St. Norbert's Roman Catholic Church - Info Sheet Print Close

All are Welcome
Pastor: Fr. Gigi Philip
Administrative Assistant: Cynthia Livera

Sunday Masses
Saturday5:00 PMEnglish,
Couples for Christ Choir
Sunday9:00 AMItalian
Italian Choir
10:30 AMEnglish,
Children's Liturgy
12:00 PMEnglish,
Children's Liturgy
St. Norbert Singing Angels Choir
Weekday Masses
Tuesday7:00 PMItalian,
Devotion to Padre Pio
Wednesday7:00 PMEnglish,
Devotion to Our Lady of
Perpetual Help
Thursday8:30 AMEnglish,
Devotion to St. Norbert
Friday8:30 AMItalian
Adoration of the Blessed Sacrament till 9:15 AM
Elementary Schools
St. Norbert - 60 Maniza Rd. 416-393-5309
St. Robert  - 70 Bainbridge Avenue 416-393-5297
Secondary Schools
Madonna   - 20 Dubray Avenue 416-393-5506

Wheel Chair Accessible

Office Hours
Monday - Friday    8:30 AM - 4:30 PM;
(Lunch break 12:00 PM to 1:00 PM)
100 Regent Road
North York, Ontario M3K 1H3
Phone: 416-636-0213
Fax: 416-636-9431
Saturdays 4:15 - 4:45 PM and upon request
Sacrament of Baptism
Please contact the office as soon as possible
Sacrament of Matrimony
Please contact the office way in advance
Rite of Christian Initiation of Adults (RCIA)
Please contact the office
Sacrament of the Sick
Please contact the office
Blessings (home, vehicle, workplace)
Please contact the office
Visiting the sick and elderly at home
Please contact the office

Thinking about the priesthood or religious life? Hearing Jesus' call "Come and follow me"? Not sure?

Visit Vocations Toronto at, a resourceful site in answering these questions.

Knights of Columbus
Meetings 3rd Thursday of the month
Please contact the office
St. Vincent de Paul Society
Please contact the office
Youth Group
Please contact the office
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for Sunday, April 11, 2010

This Sunday is traditionally called by several names: Low Sunday, the Second Sunday of Easter, Thomas Sunday, the Octave of Easter, Sunday in White, Quasimodo Sunday or Divine Mercy Sunday. Each of these names focuses on one aspect of what is being celebrated today.

The name of the Second Sunday of Easter is easy to understand if we consider Easter itself the First Sunday of Easter. The name of the Octave of Easter is also easy to understand if we count, starting with Easter Sunday and ending with this Sunday. That would give us eight days and that is what the Octave means. In the understanding of the Church, an octave is really celebrating the same reality for eight days, counting it as only one Great Day. This happens because some solemnities are so important that it really takes at least a week to celebrate them properly. For Easter, the whole 50 days of Easter (from Easter Sunday to Pentecost Sunday) are an attempt to celebrate the mystery of the Resurrection, which is the one mystery which can explain everything else about following the Lord Jesus.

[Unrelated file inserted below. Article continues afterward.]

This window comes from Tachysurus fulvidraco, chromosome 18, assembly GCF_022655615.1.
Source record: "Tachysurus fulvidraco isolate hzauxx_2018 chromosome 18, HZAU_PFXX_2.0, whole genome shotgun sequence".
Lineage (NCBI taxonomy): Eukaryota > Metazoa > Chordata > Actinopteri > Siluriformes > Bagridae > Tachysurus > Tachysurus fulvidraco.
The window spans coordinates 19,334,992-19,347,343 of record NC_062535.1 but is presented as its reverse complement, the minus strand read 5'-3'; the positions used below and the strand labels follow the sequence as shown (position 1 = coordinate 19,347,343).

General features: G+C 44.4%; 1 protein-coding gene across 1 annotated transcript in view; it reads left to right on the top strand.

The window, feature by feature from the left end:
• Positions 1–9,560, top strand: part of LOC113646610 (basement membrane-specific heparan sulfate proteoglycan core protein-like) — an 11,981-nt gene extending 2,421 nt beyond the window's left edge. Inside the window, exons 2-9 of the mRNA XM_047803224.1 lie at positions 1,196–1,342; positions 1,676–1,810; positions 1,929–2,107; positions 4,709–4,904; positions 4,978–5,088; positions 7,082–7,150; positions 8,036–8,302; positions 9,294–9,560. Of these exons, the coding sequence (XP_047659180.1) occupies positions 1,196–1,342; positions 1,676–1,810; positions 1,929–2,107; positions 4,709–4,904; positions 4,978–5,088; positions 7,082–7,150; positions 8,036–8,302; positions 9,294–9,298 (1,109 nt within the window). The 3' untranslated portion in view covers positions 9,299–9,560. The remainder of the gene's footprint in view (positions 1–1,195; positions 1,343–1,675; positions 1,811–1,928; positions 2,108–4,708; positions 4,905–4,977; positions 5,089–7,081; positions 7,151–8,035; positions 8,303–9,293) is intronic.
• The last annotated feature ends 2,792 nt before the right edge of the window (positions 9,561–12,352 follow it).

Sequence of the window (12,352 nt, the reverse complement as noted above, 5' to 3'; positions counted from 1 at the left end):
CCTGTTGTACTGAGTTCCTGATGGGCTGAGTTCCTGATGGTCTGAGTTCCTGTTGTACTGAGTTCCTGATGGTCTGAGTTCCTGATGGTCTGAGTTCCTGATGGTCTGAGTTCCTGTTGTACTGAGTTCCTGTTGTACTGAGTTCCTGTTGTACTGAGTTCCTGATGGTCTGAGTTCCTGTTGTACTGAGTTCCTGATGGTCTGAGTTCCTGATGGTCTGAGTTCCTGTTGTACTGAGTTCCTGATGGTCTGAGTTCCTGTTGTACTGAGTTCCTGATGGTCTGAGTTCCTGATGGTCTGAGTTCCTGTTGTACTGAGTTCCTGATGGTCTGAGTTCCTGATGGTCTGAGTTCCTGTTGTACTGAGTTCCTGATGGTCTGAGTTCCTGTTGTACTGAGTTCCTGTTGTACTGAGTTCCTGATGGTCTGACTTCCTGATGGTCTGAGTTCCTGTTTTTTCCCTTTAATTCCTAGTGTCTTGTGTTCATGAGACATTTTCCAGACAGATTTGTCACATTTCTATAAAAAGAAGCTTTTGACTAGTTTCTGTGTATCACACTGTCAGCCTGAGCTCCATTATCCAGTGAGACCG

The name of Thomas Sunday is also easy to understand because always we have the Gospel telling us about Saint Thomas on this Sunday. This Gospel explains the doubts of Saint Thomas and is also teaching us that we can have doubts and God will still love us and try to draw us to Himself. Blessed are those who have not seen and yet believe is for some believers. Saint Thomas is a model for another kind of believer.

Low Sunday could refer to the fact that we are at the end of the first week of Easter and life is returning a bit to normal. It could also be a contraction of the Latin word, Laudes, praise, and refer simply to the fact that even a week after Easter Sunday, we are still giving praise to the Lord, referring to the first word of a Sequence which was formerly used on this day Laudes Salvatori voce modulemur.

Sunday in White (Dominica in albis) seems to take its name from the newly baptised having worn white robes all week and on this Sunday they finally take them off after this celebration.

Quasimodo Sunday simply refers to the first word of the Entrance Antiphon (in Latin). In the past, many people knew all of the entrance antiphons for each Sunday throughout the entire year and would refer to a Sunday by the first word or words of the entrance antiphon for that particular Sunday; such as, Laetare Sunday, Gaudete Sunday, Resurrexi Sunday, etc.

For us who celebrate this Holy Mass today, the important focus is generally on the meaning of the Scripture readings. Thus the name of Thomas Sunday seems most apt to many today. Many today, however, are drawn to the devotion to Divine Mercy, and so see this Sunday in the light of that devotion. This still can be seen in the Gospel referring to Saint Thomas, since Christ Himself shows Divine Mercy to Thomas in today's Gospel account. It is also God's Divine Mercy that draws us into the Church as in the reading from the Acts of the Apostles. It is Divine Mercy that allows us, as in the second reading from the Book of Revelation, to recognize Jesus Christ in our world today.

So we continue to celebrate the Resurrection of Jesus Christ as our Divine Mercy and are drawn to recognize that our Lord loves us over and over, forgiving our doubts, strengthening us in faith, drawing us into His Church and revealing Himself to us. Let us thank the Lord for His mercy and love.

Readings of the day:
First Reading:
Second Reading:

Homily from Abbot Philip, OSB, of the Benedictine Abbey of Christ in the Desert.


Reflections are available for the following Sundays:


St. Norbert's Church - Toronto